Official advice for New Zealanders living and travelling overseas

ALERT - COVID-19 Do not travel overseas at this time. Due to the difficulty travellers are experiencing returning home, New Zealanders overseas need to take steps to stay safely where they are and shelter in place....Read more

ALERT - COVID-19 Do not travel overseas at this time. Due to the difficulty travellers are experiencing returning home, New Zealanders overseas need to take steps to stay safely where they are and shelter in place....Read more

  • Reviewed: 19 March 2020, 14:07 NZDT
  • Still current at: 22 September 2020

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Political tension/civil unrest
Political instability has been ongoing in Madagascar since 2009. Despite a transition back to democracy in early 2014, the political situation remains fragile. Demonstrations and civil unrest in response to political developments could occur with little warning, particularly in the capital Antananarivo. In the past, there have been small explosions in Antananarivo linked to political tensions, some of which have killed and injured people. On 21 April 2018, security forces opened fire on protesters causing the deaths of two people. On 26 June 2016, a grenade attack killed two people and injured 86.

New Zealanders in Madagascar are advised to avoid all demonstrations and political gatherings, as even those intended to be peaceful have the potential to turn violent. You should adhere to any instructions and restrictions issued by the local authorities, and monitor local media for updates.

Violent crime
Violent crime, including muggings and robberies, is common in Madagascar. New Zealanders are advised to exercise a high degree of vigilance in Madagascar. Keep a low profile and avoid remote locations, especially if travelling alone. Walking alone or after dark is not recommended. No resistance should be given if you are the victim of an armed robbery or carjacking, as this could lead to an escalation in violence. New Zealanders are advised against all travel to Batterie Beach, where there have been violent attacks including fatalities. Other areas that have experienced violent crime include Antananarivo, Nosy Be, Fort-Dauphin, and the Anosy region.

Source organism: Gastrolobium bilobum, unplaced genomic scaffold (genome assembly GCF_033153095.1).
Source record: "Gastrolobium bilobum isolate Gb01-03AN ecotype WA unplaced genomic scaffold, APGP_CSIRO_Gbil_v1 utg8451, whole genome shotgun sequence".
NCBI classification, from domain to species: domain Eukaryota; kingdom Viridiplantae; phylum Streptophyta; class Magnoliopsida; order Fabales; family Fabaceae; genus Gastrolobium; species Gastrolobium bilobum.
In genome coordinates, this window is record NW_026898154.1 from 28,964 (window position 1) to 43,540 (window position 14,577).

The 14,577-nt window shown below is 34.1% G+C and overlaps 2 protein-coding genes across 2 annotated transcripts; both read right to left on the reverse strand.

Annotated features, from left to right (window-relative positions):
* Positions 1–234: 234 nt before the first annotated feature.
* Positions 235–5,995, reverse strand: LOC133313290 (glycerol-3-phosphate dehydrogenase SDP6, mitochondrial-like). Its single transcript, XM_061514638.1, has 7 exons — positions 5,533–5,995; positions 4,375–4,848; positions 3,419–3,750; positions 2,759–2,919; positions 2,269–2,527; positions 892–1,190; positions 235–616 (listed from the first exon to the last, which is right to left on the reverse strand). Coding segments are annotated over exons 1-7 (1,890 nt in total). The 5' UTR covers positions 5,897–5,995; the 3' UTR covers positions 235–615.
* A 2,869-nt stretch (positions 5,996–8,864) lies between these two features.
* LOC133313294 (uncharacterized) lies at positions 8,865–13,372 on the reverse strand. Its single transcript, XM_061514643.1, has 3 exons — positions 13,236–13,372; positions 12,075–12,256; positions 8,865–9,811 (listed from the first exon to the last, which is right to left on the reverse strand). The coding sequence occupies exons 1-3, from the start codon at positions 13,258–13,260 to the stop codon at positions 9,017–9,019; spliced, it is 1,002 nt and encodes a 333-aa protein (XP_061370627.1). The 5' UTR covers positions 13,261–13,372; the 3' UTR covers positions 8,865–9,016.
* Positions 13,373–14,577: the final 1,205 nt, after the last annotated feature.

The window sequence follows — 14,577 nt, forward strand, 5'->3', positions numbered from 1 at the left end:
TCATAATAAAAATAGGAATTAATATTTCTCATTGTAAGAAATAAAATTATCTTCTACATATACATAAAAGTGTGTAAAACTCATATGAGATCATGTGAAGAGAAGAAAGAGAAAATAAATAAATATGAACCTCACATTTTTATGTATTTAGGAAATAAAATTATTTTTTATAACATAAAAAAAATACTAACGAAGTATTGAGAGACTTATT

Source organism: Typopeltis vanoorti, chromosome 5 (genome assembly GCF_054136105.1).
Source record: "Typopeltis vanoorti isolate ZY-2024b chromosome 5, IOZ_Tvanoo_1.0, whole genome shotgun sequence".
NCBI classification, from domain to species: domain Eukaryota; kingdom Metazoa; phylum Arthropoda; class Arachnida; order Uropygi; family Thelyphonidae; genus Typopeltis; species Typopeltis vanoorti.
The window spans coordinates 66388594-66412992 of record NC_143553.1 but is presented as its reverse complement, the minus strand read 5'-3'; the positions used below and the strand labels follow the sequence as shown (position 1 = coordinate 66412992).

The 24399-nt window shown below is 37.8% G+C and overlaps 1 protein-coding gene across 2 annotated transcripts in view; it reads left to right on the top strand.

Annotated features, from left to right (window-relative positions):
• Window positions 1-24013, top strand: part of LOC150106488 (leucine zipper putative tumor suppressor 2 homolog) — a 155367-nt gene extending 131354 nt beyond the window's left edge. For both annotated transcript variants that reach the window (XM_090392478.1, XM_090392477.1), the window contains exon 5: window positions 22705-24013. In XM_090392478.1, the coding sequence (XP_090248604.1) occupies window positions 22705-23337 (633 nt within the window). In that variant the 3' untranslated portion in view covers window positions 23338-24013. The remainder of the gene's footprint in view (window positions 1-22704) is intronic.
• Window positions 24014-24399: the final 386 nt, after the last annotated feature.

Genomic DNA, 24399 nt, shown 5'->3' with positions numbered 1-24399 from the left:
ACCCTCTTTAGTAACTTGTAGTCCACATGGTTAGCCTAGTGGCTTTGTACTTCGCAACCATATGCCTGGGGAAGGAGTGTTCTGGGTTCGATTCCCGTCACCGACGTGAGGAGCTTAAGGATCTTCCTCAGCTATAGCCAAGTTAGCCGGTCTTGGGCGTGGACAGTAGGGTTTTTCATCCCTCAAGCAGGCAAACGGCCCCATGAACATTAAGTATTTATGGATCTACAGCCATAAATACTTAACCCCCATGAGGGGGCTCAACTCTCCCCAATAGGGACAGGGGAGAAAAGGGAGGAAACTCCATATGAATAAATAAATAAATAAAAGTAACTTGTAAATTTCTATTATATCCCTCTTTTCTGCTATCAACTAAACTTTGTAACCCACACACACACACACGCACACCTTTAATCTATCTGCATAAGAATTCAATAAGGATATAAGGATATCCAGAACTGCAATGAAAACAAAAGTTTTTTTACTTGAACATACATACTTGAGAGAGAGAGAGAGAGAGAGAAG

New Zealanders should also be aware of the possibility of petty crime, such as pickpocketing or bag-snatching. As victims of violent and petty crime are often targeted due to their perceived wealth it is advisable to avoid wearing or displaying items that appear valuable, such as mobile devices and jewellery. 

There have been a number of instances of kidnapping for ransom in the past. Foreign nationals and expatriates have been targeted. There have also been violent attacks and robberies involving tourists visiting national parks, including Andohahela, Montagne d’Ambre and Ankarana in northern Madagascar. Seek local advice from your tour operator or park administration in advance of your visit.

Road travel
There is a significant risk when travelling by road in Madagascar. There have been armed robberies and carjackings on main roads and highways, especially at night. There have been regular bandit attacks on vehicles carrying goods and people, including taxis (taxi-bes and taxi-brousses) and public transport. It is advisable to keep doors locked and windows up at all times and avoid driving at night. If travelling to Fort Dauphin you should fly rather than taking the RN13 due to the risk of violence.

Piracy remains a threat in the Gulf of Aden and western Indian Ocean. Somali pirates have attacked vessels as far as 1000 nautical miles from the Somalian coast. Mariners are advised to be vigilant and take appropriate precautionary measures in these waters. For more information view the International Maritime Bureau's piracy report.

General travel advice
Plague is a known risk in Madagascar with cases reported every year in the rainy season between September and April. In the three months from 1 August 2017 - 31 October 2017, the island experienced a serious outbreak of both pneumonic and bubonic plague, with 113 deaths reported across various regions, including densely populated coastal cities. New Zealanders are advised to follow public health guidelines, to practice good hygiene and seek medical attention if unwell with flu like symptoms.

As there is no New Zealand diplomatic presence in Madagascar, the ability of the government to provide consular assistance to New Zealand citizens is severely limited.

We offer advice to New Zealanders about contingency planning that travellers to Madagascar should consider.

New Zealanders travelling or living in Madagascar should have a comprehensive travel insurance policy in place that includes provision for medical evacuation by air. 

New Zealanders in Madagascar are encouraged to register their details with the Ministry of Foreign Affairs and Trade.

Travel tips

See our regional advice for Africa

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